BlueCross BlueShield of Tennessee Medical Policy Manual



Keratoprosthesis (KP) is an artificial cornea that is intended to replace the opacified corneal tissue and restore vision when severe bilateral corneal disease exists (e.g., prior failed cadaveric corneal transplant, chemical injury or certain immunological condition). Many people with corneal disease can benefit from corneal transplantation involving tissue from human (cadaveric) donors. This is the most common treatment for severe corneal opacity. However, in some cases, this treatment fails. KP has been developed for use when corneal transplant is not an option. A permanent keratoprosthesis device (i.e., Boston KPro) is implanted in the eye to allow the transmission of light through an artificial cornea.

Other keratoprosthesis devices (e.g., AlphaCor™, KereKlear™) and devices with a unique procedural approach such as the osteo-odonto-keratoprosthesis (OOKP) are available for individuals who have corneal blindness and have failed or are not candidates for human corneal transplantation. However, the clinical evidence for the other keratoprosthesis devices and the OOKP procedure is lacking and change in disease status, quality of life, and treatment-related morbidity are uncertain.





Ahmad, S., Akpek, E.K., Gehlbach, P.L., Dunlap, K., & Ramulu, P.Y. (2015). Predictors of visual outcomes following Boston type 1 keratoprosthesis implantation. American Journal of Ophthalmology, 159 (4), 739-747. Abstract retrieved July 9, 2015 from PubMed database.

Ahmad, S., Mathews, P., Lindsley, K., Alkharashi, M., Hwang, F., Ng, S., et al. (2016). Boston type 1 keratoprosthesis versus repeat donor keratoplasty for corneal graft failure. A systematic review and meta-analysis. Ophthalmology, 123, 165-177. (Level 1 evidence)

American Academy of Ophthalmology. (2018, September). Corneal edema and opacification preferred practice pattern. Retrieved March 12, 2019 from

BlueCross BlueShield Association. Evidence Positioning System. (3:2018). Keratoprosthesis (9.03.01). Retrieved March 12, 20198 from https://evidencepositioningsystem. (20 articles and/or guidelines reviewed)

Goins, K. M., Kitzmann, A.S., Greiner, M. A., Kwon, Y. H., Alward, W. L., Ledolter, J., et al. (2016). Boston type 1 keratoprosthesis: visual outcomes, device retention, and complications. Cornea, 35 (9), 1165-1174. Abstract retrieved June 24, 2016 from PubMed database.

Hoffart, L., Carles, G, and Matonti, F. (2015). Lamellar corneal lenticule graft to treat keratolysis after AlphaCor keratoprosthesis implantation. European Journal of Ophthalmology, 25 (1), 1-7. Abstract retrieved April 11, 2017 from PubMed database.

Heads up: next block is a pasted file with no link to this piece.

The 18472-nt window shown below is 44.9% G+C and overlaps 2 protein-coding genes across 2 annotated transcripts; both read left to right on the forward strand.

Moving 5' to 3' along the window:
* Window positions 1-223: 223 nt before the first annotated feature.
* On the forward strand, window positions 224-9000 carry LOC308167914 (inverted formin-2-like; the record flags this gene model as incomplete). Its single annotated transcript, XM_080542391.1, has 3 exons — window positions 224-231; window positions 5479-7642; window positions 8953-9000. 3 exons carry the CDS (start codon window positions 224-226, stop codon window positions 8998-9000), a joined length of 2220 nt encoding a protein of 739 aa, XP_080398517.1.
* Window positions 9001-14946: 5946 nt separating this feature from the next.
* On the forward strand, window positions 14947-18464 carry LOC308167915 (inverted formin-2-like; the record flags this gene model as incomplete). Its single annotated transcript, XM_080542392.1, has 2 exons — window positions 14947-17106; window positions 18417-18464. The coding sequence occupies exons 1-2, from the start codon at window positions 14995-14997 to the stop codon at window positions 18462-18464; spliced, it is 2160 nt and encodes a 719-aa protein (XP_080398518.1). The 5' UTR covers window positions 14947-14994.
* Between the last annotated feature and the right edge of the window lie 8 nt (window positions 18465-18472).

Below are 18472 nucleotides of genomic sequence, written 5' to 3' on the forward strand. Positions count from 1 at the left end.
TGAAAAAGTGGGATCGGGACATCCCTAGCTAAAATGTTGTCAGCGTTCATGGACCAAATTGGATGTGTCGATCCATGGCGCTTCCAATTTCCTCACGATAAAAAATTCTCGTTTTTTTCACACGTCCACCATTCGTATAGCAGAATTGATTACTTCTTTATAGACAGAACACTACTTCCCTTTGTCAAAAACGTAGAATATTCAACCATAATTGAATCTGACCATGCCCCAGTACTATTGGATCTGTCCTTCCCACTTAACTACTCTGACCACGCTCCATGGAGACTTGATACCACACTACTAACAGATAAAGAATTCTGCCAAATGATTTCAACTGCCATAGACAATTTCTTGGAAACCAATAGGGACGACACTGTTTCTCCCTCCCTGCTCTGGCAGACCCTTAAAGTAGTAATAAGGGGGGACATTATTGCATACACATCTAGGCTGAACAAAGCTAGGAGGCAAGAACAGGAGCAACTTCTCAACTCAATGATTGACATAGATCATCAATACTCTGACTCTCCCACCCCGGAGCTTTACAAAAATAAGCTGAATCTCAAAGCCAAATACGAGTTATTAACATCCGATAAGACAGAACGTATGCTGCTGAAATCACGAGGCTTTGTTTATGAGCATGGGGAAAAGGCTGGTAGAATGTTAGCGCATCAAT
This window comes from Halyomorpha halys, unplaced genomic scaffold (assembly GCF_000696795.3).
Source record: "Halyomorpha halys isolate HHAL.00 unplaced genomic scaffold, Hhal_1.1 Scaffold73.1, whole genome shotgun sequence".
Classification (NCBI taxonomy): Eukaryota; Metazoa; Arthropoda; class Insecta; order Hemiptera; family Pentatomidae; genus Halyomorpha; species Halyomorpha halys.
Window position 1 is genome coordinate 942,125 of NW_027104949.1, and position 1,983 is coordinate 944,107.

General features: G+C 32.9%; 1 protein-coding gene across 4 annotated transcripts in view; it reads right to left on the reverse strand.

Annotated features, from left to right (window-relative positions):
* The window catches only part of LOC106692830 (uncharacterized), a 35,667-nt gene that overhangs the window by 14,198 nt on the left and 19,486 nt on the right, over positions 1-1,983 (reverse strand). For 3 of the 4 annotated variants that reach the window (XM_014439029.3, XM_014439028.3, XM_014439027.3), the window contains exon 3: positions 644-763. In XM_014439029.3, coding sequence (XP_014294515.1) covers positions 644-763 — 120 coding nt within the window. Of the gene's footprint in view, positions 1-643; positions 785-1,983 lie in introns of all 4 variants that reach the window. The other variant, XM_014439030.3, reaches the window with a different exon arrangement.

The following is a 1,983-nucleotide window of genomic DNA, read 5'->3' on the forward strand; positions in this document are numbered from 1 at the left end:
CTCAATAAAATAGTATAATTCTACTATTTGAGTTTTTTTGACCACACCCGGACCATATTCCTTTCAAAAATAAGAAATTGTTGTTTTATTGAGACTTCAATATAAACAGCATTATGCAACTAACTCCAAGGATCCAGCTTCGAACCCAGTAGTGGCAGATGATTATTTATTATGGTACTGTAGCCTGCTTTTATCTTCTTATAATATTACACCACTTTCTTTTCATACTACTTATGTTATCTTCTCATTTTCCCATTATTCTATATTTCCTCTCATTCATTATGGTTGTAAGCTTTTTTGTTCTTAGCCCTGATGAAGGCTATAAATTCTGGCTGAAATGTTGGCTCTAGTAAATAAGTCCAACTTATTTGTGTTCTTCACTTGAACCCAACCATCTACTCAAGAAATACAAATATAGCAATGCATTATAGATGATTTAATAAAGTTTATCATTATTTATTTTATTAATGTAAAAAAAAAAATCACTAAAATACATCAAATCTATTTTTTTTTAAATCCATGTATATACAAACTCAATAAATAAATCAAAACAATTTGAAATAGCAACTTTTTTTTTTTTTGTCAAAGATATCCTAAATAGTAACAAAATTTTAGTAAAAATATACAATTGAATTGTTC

Lee, W., Shtein, R., Kaufman, S., Deng, S., and Rosenblatt, M. (2015). Boston keratoprosthesis: outcomes and complications: a report by the American Academy of Ophthalmology. Ophthalmology, 122 (7), 1504-1511. (Level 1 evidence)

Rudnisky, C.J., Belin, M.W., Guo, R., Ciolino, J.B., et al. (2016). Visual acuity outcomes of the Boston keratoprosthesis type 1: multicenter study results. American Journal of Ophthalmology, 162, 89-98. Abstract retrieved March 12, 2019 from PubMed database.

Shanbhag, S.S., Saeed, H.N., Paschalis, E., & Chodosh, J. (2018). Boston keratoprosthesis type 1 for limbal stem cell deficiency after severe chemical corneal injury: a systematic review. The Ocular Surface, 16 (3), 272-281. Abstract retrieved March 12, 2019 from PubMed database.

Srikumaran, D., Munoz, B., Aldave, A.J., Aquavella, J.V., Hannush, S.B., Schultze, R., et al. (2014). Long-term outcomes of Boston type 1 keratoprosthesis implantation: a retrospective multicenter cohort. Ophthalmology, 121 (11), 2159-2164. Abstract retrieved July 10, 2015 from PubMed database.

U. S. Food and Drug Administration. (2002, August). Center for Devices and Radiological Health. 510(k) Premarket Notification Database. K013756 (AlphaCor™). Retrieved March 31, 2011 from

U. S. Food and Drug Administration. (2013, May). Center for Devices and Radiological Health. 510(k) Premarket Notification Database. K121203 (Boston KPro). Retrieved April 11, 2017 from




Policies included in the Medical Policy Manual are not intended to certify coverage availability. They are medical determinations about a particular technology, service, drug, etc. While a policy or technology may be medically necessary, it could be excluded in a member's benefit plan. Please check with the appropriate claims department to determine if the service in question is a covered service under a particular benefit plan. Use of the Medical Policy Manual is not intended to replace independent medical judgment for treatment of individuals. The content on this Web site is not intended to be a substitute for professional medical advice in any way. Always seek the advice of your physician or other qualified health care provider if you have questions regarding a medical condition or treatment.

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